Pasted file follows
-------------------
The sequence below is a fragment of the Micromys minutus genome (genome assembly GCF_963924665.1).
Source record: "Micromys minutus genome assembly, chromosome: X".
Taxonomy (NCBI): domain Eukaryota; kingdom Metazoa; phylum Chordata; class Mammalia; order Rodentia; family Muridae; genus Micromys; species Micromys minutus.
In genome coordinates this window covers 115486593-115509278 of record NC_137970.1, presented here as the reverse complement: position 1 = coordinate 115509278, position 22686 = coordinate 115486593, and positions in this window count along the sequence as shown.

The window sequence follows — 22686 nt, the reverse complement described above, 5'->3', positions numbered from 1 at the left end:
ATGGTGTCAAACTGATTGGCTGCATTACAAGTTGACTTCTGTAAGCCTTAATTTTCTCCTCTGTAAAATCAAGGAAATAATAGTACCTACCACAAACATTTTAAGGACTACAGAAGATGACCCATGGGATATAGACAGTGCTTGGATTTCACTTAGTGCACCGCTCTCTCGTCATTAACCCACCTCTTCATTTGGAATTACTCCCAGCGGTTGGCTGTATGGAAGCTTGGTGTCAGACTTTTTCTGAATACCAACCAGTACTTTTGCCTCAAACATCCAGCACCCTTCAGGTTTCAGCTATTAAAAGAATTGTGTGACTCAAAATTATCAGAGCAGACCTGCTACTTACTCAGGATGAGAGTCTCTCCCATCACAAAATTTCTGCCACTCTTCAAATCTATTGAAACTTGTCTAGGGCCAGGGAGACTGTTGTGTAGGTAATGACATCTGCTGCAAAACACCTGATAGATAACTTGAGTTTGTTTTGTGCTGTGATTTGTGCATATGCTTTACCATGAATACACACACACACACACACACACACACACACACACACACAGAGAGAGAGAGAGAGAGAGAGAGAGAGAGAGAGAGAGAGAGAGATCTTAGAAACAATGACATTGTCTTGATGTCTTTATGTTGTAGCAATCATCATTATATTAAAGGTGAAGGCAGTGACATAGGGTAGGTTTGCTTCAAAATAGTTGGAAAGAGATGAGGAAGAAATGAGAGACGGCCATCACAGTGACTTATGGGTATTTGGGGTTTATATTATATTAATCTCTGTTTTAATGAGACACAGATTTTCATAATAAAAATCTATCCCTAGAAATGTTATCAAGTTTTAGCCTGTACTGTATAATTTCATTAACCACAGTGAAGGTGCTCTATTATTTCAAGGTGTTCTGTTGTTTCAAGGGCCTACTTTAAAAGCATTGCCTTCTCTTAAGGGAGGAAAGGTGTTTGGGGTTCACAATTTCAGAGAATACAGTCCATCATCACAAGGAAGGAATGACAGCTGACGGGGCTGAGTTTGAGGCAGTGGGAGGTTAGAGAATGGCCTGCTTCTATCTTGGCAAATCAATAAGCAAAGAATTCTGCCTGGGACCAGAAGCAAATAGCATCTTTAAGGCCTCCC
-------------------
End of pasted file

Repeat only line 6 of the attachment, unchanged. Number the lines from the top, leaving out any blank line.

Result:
ATGGTGTCAAACTGATTGGCTGCATTACAAGTTGACTTCTGTAAGCCTTAATTTTCTCCTCTGTAAAATCAAGGAAATAATAGTACCTACCACAAACATTTTAAGGACTACAGAAGATGACCCATGGGATATAGACAGTGCTTGGATTTCACTTAGTGCACCGCTCTCTCGTCATTAACCCACCTCTTCATTTGGAATTACTCCCAGCGGTTGGCTGTATGGAAGCTTGGTGTCAGACTTTTTCTGAATACCAACCAGTACTTTTGCCTCAAACATCCAGCACCCTTCAGGTTTCAGCTATTAAAAGAATTGTGTGACTCAAAATTATCAGAGCAGACCTGCTACTTACTCAGGATGAGAGTCTCTCCCATCACAAAATTTCTGCCACTCTTCAAATCTATTGAAACTTGTCTAGGGCCAGGGAGACTGTTGTGTAGGTAATGACATCTGCTGCAAAACACCTGATAGATAACTTGAGTTTGTTTTGTGCTGTGATTTGTGCATATGCTTTACCATGAATACACACACACACACACACACACACACACACACACACACAGAGAGAGAGAGAGAGAGAGAGAGAGAGAGAGAGAGAGAGAGAGATCTTAGAAACAATGACATTGTCTTGATGTCTTTATGTTGTAGCAATCATCATTATATTAAAGGTGAAGGCAGTGACATAGGGTAGGTTTGCTTCAAAATAGTTGGAAAGAGATGAGGAAGAAATGAGAGACGGCCATCACAGTGACTTATGGGTATTTGGGGTTTATATTATATTAATCTCTGTTTTAATGAGACACAGATTTTCATAATAAAAATCTATCCCTAGAAATGTTATCAAGTTTTAGCCTGTACTGTATAATTTCATTAACCACAGTGAAGGTGCTCTATTATTTCAAGGTGTTCTGTTGTTTCAAGGGCCTACTTTAAAAGCATTGCCTTCTCTTAAGGGAGGAAAGGTGTTTGGGGTTCACAATTTCAGAGAATACAGTCCATCATCACAAGGAAGGAATGACAGCTGACGGGGCTGAGTTTGAGGCAGTGGGAGGTTAGAGAATGGCCTGCTTCTATCTTGGCAAATCAATAAGCAAAGAATTCTGCCTGGGACCAGAAGCAAATAGCATCTTTAAGGCCTCCC